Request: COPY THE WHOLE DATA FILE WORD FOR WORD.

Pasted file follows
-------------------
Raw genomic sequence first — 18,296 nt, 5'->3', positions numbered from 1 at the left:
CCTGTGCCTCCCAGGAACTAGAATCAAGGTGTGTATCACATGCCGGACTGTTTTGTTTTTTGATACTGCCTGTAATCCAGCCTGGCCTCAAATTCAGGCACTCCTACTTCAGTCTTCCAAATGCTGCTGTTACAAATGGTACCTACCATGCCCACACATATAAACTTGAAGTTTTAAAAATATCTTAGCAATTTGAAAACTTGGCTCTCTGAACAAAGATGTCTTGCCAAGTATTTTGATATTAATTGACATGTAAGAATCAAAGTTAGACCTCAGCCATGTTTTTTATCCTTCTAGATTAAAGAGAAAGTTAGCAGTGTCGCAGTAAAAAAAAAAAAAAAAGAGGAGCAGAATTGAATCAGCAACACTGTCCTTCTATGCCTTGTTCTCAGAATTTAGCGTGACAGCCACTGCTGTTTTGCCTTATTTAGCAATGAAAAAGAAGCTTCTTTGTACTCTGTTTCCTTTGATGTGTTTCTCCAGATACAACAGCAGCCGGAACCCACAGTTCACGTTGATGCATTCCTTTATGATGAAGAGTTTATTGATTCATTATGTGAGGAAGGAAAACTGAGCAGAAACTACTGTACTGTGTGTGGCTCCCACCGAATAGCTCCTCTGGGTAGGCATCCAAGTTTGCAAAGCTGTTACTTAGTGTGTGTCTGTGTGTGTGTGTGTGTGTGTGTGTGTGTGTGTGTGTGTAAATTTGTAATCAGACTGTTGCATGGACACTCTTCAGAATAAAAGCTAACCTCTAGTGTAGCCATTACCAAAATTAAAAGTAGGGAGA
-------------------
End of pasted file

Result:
Raw genomic sequence first — 18,296 nt, 5'->3', positions numbered from 1 at the left:
CCTGTGCCTCCCAGGAACTAGAATCAAGGTGTGTATCACATGCCGGACTGTTTTGTTTTTTGATACTGCCTGTAATCCAGCCTGGCCTCAAATTCAGGCACTCCTACTTCAGTCTTCCAAATGCTGCTGTTACAAATGGTACCTACCATGCCCACACATATAAACTTGAAGTTTTAAAAATATCTTAGCAATTTGAAAACTTGGCTCTCTGAACAAAGATGTCTTGCCAAGTATTTTGATATTAATTGACATGTAAGAATCAAAGTTAGACCTCAGCCATGTTTTTTATCCTTCTAGATTAAAGAGAAAGTTAGCAGTGTCGCAGTAAAAAAAAAAAAAAAAGAGGAGCAGAATTGAATCAGCAACACTGTCCTTCTATGCCTTGTTCTCAGAATTTAGCGTGACAGCCACTGCTGTTTTGCCTTATTTAGCAATGAAAAAGAAGCTTCTTTGTACTCTGTTTCCTTTGATGTGTTTCTCCAGATACAACAGCAGCCGGAACCCACAGTTCACGTTGATGCATTCCTTTATGATGAAGAGTTTATTGATTCATTATGTGAGGAAGGAAAACTGAGCAGAAACTACTGTACTGTGTGTGGCTCCCACCGAATAGCTCCTCTGGGTAGGCATCCAAGTTTGCAAAGCTGTTACTTAGTGTGTGTCTGTGTGTGTGTGTGTGTGTGTGTGTGTGTGTGTGTGTGTAAATTTGTAATCAGACTGTTGCATGGACACTCTTCAGAATAAAAGCTAACCTCTAGTGTAGCCATTACCAAAATTAAAAGTAGGGAGA